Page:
The Winners

Sec. Hillary Clinton

There is no bigger winner today than Hillary Clinton.  Mrs. Clinton, the obvious frontrunner for the Democratic nomination, is someone that knew that while Bernie Sanders posed a nuisance, Joe Biden posed a problem.  He had a lot of the same voters intrigued by him that were also interested in her (case in point, yours truly, who would have had a difficult decision to make in an endorsement if Biden had gotten in but now has an easy choice).  Clinton's bravura performance at the debates last week probably killed Biden's momentum, and while I'm guessing there's a lot of bitterness there, there's no chance Biden actually endorses Bernie Sanders over the woman he served aside in the Senate and the Obama administration, and now she can praise a very popular Democrat without worry about it coming back to bite her.  Plus, Biden has been polling in the mid-teens nationally, and more critically in Iowa and New Hampshire; Clinton will get the lion's share of that support and that could make the difference in the Granite State in particular.  All-in-all, Clinton's camp has to be very pleased right now.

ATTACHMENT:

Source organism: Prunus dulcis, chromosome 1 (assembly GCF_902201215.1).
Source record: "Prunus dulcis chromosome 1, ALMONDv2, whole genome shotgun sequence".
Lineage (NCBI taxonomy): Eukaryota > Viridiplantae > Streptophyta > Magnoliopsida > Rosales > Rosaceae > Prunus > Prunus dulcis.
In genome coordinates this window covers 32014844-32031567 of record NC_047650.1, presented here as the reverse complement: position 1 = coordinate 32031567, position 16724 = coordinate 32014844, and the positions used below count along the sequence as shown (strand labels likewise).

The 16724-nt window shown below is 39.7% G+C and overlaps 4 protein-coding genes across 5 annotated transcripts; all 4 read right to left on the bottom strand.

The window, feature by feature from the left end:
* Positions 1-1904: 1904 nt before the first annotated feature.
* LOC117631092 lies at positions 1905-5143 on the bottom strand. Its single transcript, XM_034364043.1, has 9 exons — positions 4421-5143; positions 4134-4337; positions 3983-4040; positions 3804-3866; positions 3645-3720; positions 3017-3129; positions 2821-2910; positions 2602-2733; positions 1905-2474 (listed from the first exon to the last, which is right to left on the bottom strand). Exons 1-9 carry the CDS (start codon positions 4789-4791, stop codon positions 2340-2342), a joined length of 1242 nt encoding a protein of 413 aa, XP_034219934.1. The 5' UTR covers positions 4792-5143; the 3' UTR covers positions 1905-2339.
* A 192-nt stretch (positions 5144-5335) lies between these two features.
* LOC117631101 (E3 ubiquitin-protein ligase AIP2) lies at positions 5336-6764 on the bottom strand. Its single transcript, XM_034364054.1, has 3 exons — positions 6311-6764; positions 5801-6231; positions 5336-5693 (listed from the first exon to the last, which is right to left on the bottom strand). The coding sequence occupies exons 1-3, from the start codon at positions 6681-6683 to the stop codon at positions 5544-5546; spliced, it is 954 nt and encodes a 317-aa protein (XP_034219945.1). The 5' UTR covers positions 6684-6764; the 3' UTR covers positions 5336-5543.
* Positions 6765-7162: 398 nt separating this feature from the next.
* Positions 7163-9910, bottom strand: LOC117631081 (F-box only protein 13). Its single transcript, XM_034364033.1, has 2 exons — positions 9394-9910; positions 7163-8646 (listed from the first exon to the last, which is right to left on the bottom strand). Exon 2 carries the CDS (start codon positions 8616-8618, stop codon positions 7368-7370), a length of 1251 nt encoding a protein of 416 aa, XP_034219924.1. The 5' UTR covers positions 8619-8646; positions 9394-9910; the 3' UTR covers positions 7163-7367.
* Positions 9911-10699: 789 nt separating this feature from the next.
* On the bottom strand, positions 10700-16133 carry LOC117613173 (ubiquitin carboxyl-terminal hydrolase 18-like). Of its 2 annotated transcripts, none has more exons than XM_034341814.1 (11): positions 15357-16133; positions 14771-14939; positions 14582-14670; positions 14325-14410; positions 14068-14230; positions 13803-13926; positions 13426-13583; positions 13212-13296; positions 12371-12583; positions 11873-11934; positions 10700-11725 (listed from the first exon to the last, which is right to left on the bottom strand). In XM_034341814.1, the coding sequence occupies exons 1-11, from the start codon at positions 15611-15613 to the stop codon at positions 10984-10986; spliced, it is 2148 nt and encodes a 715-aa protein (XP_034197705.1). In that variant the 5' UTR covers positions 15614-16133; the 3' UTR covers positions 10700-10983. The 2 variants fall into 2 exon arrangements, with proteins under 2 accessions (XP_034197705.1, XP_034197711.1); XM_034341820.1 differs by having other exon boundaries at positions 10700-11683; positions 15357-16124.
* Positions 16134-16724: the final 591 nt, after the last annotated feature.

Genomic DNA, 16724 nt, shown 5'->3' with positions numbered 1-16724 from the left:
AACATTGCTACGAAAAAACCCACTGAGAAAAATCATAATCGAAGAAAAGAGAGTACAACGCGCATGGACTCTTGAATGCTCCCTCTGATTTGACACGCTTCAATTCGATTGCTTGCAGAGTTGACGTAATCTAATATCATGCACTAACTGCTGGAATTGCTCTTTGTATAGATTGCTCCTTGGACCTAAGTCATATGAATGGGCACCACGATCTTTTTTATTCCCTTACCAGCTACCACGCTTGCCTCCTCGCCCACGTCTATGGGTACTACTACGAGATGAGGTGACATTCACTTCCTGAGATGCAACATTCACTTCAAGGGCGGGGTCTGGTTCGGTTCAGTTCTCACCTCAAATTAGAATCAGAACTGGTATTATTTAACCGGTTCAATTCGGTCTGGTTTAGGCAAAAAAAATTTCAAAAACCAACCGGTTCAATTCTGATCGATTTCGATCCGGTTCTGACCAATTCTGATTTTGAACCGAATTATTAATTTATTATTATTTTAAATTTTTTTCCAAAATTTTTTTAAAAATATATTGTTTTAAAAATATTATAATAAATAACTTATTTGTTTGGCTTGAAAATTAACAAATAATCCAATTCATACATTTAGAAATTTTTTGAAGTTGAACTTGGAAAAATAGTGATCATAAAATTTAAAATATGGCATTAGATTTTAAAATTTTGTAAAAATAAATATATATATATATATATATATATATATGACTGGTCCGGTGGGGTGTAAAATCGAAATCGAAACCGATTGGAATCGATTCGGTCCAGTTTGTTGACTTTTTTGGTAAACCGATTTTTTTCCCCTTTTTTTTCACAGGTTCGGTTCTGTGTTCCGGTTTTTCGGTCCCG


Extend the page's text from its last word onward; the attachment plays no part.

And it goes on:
President Barack Obama